Judge rules against Hunt on Lewisham hospital closure

1 Aug 13
Health Secretary Jeremy Hunt exceeded his powers when he ordered a hospital to cut or close departments, the High Court has ruled.

By Mark Smulian | 1 August 2013

Health Secretary Jeremy Hunt exceeded his powers when he ordered a hospital to cut or close departments, the High Court has ruled.

The case arose over proposed reductions in accident and emergency, maternity and other services at Lewisham Hospital as a consequence of problems at the neighbouring South London Healthcare NHS Trust.

Hunt appointed trust special administrator Matthew Kershaw to South London under the ‘unsustainable provider regime’ after the trust hit financial problems.

But his recommendations for reconfiguring services included closures and reductions at Lewisham, which is part of a separate trust.

Mr Justice Silber ruled that Hunt had broken the National Health Service Act 2006, since the special administrator had been appointed to oversee only South London, not Lewisham.

He said Kershaw ‘did not have [the power] to make his recommendations relating to Lewisham Hospital. The secretary of state did not have [powers] to make his decision relating to Lewisham Hospital.’ He therefore quashed Hunt’s orders.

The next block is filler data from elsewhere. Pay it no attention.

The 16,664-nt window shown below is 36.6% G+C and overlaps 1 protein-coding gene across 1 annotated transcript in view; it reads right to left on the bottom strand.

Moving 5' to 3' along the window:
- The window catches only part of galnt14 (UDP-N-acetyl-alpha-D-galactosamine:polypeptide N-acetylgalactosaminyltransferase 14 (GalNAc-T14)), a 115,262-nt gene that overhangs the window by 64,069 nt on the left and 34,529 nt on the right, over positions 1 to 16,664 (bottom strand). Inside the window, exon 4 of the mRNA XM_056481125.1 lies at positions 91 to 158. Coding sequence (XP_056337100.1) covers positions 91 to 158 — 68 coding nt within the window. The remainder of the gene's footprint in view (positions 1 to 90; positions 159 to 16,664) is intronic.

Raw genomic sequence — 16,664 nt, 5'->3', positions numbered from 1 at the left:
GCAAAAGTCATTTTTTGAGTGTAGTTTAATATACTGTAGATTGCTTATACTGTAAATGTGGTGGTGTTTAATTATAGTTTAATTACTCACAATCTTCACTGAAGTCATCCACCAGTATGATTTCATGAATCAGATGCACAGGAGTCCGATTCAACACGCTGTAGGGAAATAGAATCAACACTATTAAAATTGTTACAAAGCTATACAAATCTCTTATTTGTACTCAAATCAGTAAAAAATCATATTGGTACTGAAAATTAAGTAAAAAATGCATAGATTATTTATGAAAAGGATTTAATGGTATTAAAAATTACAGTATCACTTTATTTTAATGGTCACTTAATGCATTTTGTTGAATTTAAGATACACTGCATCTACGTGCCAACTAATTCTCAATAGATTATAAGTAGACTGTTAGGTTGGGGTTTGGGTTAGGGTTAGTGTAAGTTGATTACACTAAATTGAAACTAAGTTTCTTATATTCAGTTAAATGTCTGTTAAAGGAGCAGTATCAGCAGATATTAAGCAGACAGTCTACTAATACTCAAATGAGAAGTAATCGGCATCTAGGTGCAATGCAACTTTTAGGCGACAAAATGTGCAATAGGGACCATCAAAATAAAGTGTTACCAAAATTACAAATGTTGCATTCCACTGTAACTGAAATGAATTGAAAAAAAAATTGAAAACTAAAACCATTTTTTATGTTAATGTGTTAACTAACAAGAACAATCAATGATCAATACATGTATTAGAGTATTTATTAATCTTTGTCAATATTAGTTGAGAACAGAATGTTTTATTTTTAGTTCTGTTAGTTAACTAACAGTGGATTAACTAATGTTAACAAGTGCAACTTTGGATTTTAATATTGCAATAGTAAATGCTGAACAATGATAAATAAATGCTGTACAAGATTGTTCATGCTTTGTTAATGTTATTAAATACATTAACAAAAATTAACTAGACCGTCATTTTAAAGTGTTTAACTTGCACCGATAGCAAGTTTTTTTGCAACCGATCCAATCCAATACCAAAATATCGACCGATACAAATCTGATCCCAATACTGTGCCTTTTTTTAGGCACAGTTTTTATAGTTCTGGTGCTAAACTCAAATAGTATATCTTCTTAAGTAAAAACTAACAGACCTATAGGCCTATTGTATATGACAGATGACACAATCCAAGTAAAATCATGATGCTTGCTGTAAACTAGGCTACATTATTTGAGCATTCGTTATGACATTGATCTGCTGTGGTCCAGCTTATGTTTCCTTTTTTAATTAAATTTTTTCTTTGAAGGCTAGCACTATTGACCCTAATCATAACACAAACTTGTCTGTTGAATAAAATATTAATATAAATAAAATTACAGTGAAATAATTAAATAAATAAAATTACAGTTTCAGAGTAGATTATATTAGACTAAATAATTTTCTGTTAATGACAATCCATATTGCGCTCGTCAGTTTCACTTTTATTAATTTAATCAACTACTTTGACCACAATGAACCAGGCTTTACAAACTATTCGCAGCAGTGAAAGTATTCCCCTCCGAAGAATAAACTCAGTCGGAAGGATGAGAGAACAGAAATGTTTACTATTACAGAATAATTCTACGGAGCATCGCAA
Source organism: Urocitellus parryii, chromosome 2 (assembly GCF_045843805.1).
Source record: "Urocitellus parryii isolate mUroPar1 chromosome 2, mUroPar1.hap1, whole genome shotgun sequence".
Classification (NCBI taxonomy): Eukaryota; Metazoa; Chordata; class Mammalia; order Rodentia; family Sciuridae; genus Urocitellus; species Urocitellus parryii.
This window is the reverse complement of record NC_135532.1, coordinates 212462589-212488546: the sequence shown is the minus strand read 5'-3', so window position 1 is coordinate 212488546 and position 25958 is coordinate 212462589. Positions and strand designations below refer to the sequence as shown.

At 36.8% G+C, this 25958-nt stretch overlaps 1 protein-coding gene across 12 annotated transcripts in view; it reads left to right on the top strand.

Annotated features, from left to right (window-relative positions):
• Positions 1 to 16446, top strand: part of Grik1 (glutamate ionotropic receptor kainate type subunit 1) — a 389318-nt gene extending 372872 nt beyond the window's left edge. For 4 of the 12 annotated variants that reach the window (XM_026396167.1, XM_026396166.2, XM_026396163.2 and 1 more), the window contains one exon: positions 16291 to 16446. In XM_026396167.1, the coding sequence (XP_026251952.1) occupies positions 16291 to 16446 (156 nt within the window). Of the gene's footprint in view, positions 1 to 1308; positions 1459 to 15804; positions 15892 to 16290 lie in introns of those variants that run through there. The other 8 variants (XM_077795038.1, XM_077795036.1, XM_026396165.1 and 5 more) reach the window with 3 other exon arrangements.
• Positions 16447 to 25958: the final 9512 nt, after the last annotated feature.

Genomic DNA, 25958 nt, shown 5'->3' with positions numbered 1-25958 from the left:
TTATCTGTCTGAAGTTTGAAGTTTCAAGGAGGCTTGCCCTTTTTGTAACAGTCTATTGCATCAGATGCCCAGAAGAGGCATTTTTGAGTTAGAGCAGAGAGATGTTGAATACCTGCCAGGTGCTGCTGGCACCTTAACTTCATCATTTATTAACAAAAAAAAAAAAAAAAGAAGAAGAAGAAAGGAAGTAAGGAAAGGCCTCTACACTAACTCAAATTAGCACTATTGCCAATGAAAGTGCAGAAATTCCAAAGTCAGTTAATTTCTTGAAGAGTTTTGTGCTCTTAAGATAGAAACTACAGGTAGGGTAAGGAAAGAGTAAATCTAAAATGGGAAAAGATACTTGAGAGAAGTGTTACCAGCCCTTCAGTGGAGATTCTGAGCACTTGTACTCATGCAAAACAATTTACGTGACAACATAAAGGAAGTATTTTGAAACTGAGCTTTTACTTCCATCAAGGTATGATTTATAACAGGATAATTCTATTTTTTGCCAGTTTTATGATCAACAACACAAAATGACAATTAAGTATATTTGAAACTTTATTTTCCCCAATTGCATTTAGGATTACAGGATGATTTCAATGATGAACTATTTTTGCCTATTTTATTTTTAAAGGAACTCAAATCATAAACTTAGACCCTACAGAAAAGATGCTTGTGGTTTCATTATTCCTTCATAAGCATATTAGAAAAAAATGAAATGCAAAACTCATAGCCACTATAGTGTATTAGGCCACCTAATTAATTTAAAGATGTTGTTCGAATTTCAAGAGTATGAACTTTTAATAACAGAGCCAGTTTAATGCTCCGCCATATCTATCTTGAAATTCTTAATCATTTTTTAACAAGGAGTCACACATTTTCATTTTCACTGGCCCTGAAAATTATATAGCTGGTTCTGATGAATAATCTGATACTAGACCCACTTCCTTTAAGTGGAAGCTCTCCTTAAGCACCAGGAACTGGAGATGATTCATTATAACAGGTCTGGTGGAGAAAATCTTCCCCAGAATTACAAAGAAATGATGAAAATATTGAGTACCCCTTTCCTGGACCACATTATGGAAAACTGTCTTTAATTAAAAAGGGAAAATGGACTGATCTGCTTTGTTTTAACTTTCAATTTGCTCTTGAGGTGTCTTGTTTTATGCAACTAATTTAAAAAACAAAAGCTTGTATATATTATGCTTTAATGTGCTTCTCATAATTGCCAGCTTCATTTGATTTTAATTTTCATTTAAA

The London Borough of Lewisham started the legal action to try to overturn Hunt’s decision after an outcry from local pressure groups.

Elected mayor Sir Steve Bullock said: ‘Lewisham Hospital is well-managed, highly-respected and financially solvent. The special administrator should never have been allowed to make recommendations outside his remit, the secretary of state should never have adopted his recommendations and this case should never have had to come to the High Court.’

Lawyer Rosa Curling from Leigh Day, the law firm which represented the Save Lewisham Hospital Group in the case, said: ‘The court has today agreed that the special administrator and the secretary of state has no legal power [over Lewisham] and has emphatically made clear that this decision should be quashed.’

The ruling leaves the Department of Health to look for other ways to deal with the fallout from South London’s problems, where it said losses ran at £1m per week.

A DoH spokesperson said: ‘This judgment applies to one aspect of a package of changes which we believe are in the best long-term interests of patients and the public across south east London.

‘As it stands, the South London Healthcare NHS Trust has been running at a loss of about £1m a week – money that has to be diverted from frontline patient care.’

Hunt plans to appeal against the ruling and meanwhile to proceed with the planned dissolution of South London on October 1.


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